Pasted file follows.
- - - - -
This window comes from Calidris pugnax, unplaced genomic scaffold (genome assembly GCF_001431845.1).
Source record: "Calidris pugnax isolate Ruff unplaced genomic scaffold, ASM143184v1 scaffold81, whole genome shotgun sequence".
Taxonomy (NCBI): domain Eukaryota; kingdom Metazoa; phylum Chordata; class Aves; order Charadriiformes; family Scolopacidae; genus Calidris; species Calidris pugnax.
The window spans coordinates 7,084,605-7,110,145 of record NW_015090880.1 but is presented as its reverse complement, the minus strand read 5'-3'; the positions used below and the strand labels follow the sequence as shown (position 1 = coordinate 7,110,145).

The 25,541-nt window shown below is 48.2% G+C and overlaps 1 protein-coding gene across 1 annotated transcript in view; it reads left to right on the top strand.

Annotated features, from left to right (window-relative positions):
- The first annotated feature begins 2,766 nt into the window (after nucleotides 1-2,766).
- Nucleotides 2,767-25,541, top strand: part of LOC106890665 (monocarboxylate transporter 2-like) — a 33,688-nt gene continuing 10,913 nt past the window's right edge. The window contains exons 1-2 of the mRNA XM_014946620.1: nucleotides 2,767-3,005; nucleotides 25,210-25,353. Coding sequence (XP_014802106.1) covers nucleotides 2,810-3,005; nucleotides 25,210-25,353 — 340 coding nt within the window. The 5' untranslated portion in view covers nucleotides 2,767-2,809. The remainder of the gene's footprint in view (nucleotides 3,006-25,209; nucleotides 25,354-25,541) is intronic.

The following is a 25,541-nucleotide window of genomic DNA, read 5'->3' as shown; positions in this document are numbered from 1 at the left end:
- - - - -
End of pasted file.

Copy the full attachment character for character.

This window comes from Calidris pugnax, unplaced genomic scaffold (genome assembly GCF_001431845.1).
Source record: "Calidris pugnax isolate Ruff unplaced genomic scaffold, ASM143184v1 scaffold81, whole genome shotgun sequence".
Taxonomy (NCBI): domain Eukaryota; kingdom Metazoa; phylum Chordata; class Aves; order Charadriiformes; family Scolopacidae; genus Calidris; species Calidris pugnax.
The window spans coordinates 7,084,605-7,110,145 of record NW_015090880.1 but is presented as its reverse complement, the minus strand read 5'-3'; the positions used below and the strand labels follow the sequence as shown (position 1 = coordinate 7,110,145).

The 25,541-nt window shown below is 48.2% G+C and overlaps 1 protein-coding gene across 1 annotated transcript in view; it reads left to right on the top strand.

Annotated features, from left to right (window-relative positions):
- The first annotated feature begins 2,766 nt into the window (after nucleotides 1-2,766).
- Nucleotides 2,767-25,541, top strand: part of LOC106890665 (monocarboxylate transporter 2-like) — a 33,688-nt gene continuing 10,913 nt past the window's right edge. The window contains exons 1-2 of the mRNA XM_014946620.1: nucleotides 2,767-3,005; nucleotides 25,210-25,353. Coding sequence (XP_014802106.1) covers nucleotides 2,810-3,005; nucleotides 25,210-25,353 — 340 coding nt within the window. The 5' untranslated portion in view covers nucleotides 2,767-2,809. The remainder of the gene's footprint in view (nucleotides 3,006-25,209; nucleotides 25,354-25,541) is intronic.

The following is a 25,541-nucleotide window of genomic DNA, read 5'->3' as shown; positions in this document are numbered from 1 at the left end: